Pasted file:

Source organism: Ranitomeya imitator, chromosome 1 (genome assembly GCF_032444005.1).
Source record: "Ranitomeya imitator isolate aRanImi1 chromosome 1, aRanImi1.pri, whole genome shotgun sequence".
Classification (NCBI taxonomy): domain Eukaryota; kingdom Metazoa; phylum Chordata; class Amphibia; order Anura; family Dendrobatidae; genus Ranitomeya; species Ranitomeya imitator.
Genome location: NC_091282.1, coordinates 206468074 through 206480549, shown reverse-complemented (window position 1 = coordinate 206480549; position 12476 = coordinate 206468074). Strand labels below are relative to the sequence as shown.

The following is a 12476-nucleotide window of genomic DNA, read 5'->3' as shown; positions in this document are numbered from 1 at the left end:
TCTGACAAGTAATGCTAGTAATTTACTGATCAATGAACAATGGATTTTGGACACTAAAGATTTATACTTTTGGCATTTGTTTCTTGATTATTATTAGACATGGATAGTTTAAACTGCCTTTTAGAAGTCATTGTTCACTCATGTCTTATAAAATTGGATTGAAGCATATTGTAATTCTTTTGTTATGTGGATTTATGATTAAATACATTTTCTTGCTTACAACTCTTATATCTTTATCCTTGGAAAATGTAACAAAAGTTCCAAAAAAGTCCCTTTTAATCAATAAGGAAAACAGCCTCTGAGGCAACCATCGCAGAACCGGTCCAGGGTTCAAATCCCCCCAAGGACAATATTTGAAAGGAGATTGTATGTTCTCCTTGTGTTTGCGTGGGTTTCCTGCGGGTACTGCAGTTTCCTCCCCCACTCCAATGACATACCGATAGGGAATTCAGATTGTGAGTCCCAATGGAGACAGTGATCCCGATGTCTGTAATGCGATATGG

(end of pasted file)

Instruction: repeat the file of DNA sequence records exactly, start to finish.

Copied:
Source organism: Ranitomeya imitator, chromosome 1 (genome assembly GCF_032444005.1).
Source record: "Ranitomeya imitator isolate aRanImi1 chromosome 1, aRanImi1.pri, whole genome shotgun sequence".
Classification (NCBI taxonomy): domain Eukaryota; kingdom Metazoa; phylum Chordata; class Amphibia; order Anura; family Dendrobatidae; genus Ranitomeya; species Ranitomeya imitator.
Genome location: NC_091282.1, coordinates 206468074 through 206480549, shown reverse-complemented (window position 1 = coordinate 206480549; position 12476 = coordinate 206468074). Strand labels below are relative to the sequence as shown.

The following is a 12476-nucleotide window of genomic DNA, read 5'->3' as shown; positions in this document are numbered from 1 at the left end:
TCTGACAAGTAATGCTAGTAATTTACTGATCAATGAACAATGGATTTTGGACACTAAAGATTTATACTTTTGGCATTTGTTTCTTGATTATTATTAGACATGGATAGTTTAAACTGCCTTTTAGAAGTCATTGTTCACTCATGTCTTATAAAATTGGATTGAAGCATATTGTAATTCTTTTGTTATGTGGATTTATGATTAAATACATTTTCTTGCTTACAACTCTTATATCTTTATCCTTGGAAAATGTAACAAAAGTTCCAAAAAAGTCCCTTTTAATCAATAAGGAAAACAGCCTCTGAGGCAACCATCGCAGAACCGGTCCAGGGTTCAAATCCCCCCAAGGACAATATTTGAAAGGAGATTGTATGTTCTCCTTGTGTTTGCGTGGGTTTCCTGCGGGTACTGCAGTTTCCTCCCCCACTCCAATGACATACCGATAGGGAATTCAGATTGTGAGTCCCAATGGAGACAGTGATCCCGATGTCTGTAATGCGATATGG